Hawai‘i Rural Development Council (HRDC) board member Kevin Chang is executive director of the Hawai‘i Community Stewardship Network, which partners with the Oʻahu Resource Conservation & Development Council (ORCD), an independent, tax-exempt Hawai‘i nonprofit entity dedicated to the mission of improving the quality of life of the people of Hawai‘i by encouraging and assisting local leadership to develop and carry out activities that conserve and sustain our natural, human, cultural, and economic resources. Chang was born in Honolulu and raised in Ahuimanu valley, ahupuaʻa of Kahaluʻu, moku of Ko‘olaupoko, O‘ahu where he graduated from J.B. Castle High School. He received a BA in Psychology and a JD from the University of Oregon where he co-founded the Coalition Against Environmental Racism (CAER), which has held an annual conference on environmental justice issues since 1995. Previously, he was a land manager in the Land and Property Management Program of the Office of Hawaiian Affairs and a field representative for the Trust for Public Lands’ Hawaiian Islands Program and practiced law as a solo practitioner in the field of entertainment law. He also currently serves on the board of Big Brothers Big Sisters of Honolulu. Chang, who produces films, also is a member of the band Kūpaʻāina ( and uses music as a tool to raise awareness on the contemporary economic, social, cultural and environmental justice issues of Hawaiʻi. 

Pamela Boyar, co-founder of the Haleiwa, Hawai‘i Kai, Ala Moana, and Kailua Town Farmers Markets

Born in Los Angeles, Pamela Boyar’s appreciation of fresh produce dates to her childhood. Soon after graduating with a BA degree from Lewis and Clark College in Oregon, Boyar dedicated herself to health education and the promotion of organic foods. In 1980, she formed a home juice delivery business in Beverly Hills with clientele including Cher, Don Henley, Pat Boone, Debby Boone, Herbie Hancock, Johnny Rivers and others. In 1986, she started an organic produce company to deliver farm fresh produce top L.A. restaurants and chefs such as Wolfgang Puck, Nancy Silverton, Michel Richard and Roy Yamaguchi. In 1992, Boyar moved to Austin, Texas, to work for Heart of Texas Produce and familiarized herself with local chefs and restaurateurs. She created a Local Growers Program for Whole Foods Market in 1993, which included farm and winery tourism for the public, crop planning, and a farmers market. In 1997, she established the Westlake Farmers Market, which soon outgrew its space and became the Sunset Valley Farmers Market (SVFM). In 1999, she became part owner of a health food restaurant, The Flame Bistro. In 2005, she was nominated by St. Edwards University as Woman Entrepreneur of the Year and also honored by the North American Farm Direct Marketing Association as Farmers Market Director of the Year. In 2006, Audubon magazine named SVFM as one of the Cream of the Crop Farmers Markets in the country. In 2007, Eating Well magazine included SVFM as one of the Top 5 Farmers Markets in the country. Boyar moved to O‘ahu in 2006 and quickly began to share her knowledge and experience. Soon, the Haleiwa, Hawai‘i Kai, Ala Moana, and Kailua Town Farmers Markets were born.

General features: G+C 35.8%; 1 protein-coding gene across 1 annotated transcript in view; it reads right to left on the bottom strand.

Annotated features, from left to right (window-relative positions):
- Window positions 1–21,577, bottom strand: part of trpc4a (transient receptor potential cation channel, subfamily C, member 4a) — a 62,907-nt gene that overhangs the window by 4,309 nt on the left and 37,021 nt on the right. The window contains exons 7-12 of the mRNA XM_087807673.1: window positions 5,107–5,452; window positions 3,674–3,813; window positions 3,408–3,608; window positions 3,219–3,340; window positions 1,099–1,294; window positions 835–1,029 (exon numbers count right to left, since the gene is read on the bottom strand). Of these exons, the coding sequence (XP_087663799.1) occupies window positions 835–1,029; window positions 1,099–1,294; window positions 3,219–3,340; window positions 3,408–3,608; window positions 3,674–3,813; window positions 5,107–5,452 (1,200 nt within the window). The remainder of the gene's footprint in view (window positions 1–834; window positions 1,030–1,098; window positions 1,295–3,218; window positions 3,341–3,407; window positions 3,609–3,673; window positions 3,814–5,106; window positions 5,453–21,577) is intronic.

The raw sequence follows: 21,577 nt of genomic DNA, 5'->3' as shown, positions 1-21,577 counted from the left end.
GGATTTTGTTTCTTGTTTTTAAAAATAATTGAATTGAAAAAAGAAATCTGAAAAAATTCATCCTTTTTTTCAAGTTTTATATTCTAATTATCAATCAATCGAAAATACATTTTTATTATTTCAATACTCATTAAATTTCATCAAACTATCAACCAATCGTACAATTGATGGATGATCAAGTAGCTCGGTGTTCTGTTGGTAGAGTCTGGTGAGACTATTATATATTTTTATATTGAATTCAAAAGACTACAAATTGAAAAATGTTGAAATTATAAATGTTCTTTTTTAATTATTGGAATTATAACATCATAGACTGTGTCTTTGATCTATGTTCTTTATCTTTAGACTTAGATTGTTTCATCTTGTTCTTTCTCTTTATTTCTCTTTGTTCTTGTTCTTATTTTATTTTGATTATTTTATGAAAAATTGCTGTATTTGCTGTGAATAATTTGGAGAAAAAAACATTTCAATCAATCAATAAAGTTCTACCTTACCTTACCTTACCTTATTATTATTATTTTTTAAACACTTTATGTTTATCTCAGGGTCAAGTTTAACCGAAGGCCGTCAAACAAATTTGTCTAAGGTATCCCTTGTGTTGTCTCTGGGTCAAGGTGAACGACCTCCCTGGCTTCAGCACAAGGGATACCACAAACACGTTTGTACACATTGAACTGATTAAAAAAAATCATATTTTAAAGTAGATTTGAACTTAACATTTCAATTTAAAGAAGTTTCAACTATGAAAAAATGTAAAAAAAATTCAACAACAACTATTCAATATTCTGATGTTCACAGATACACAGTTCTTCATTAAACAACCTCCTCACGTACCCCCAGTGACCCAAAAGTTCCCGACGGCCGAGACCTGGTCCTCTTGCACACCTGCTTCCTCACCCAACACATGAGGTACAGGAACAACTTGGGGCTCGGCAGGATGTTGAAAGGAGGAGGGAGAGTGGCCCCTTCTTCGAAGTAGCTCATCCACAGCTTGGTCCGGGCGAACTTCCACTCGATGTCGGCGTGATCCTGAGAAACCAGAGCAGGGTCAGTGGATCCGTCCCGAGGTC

Adam Zaslow, Mahi ‘Aina Coordinator at Hou‘ulu ‘Aina Community Garden

Adam Zaslow was born and raised in Kalaheo, on the island of Kaua‘i. He majored in political science at the University of Hawai‘i and farmed organic and biological fruits and vegetables in Kunia and Haleiwa on O‘ahu. His Anahulu Farm provided vegetables to clients of Dr. Lori Kimata’s naturopathic medicine and midwifery center on the North Shore. Currently, Zaslow is the Mahi ‘Aina Coordinator at Hou‘ulu ‘Aina, a community garden, education and native reforestation project run by Kokua Kalihi Valley. There, he is responsible for growing and distributing fresh, organic produce and medicinal plants, educating school groups and training community members to farm. He also plays percussion with Kamau, a contemporary Hawaiian acoustic rock band.

The panel is organized in conjunction with the Hawaii Rural Development Council and the Sierra Club, Hawaii Chapter.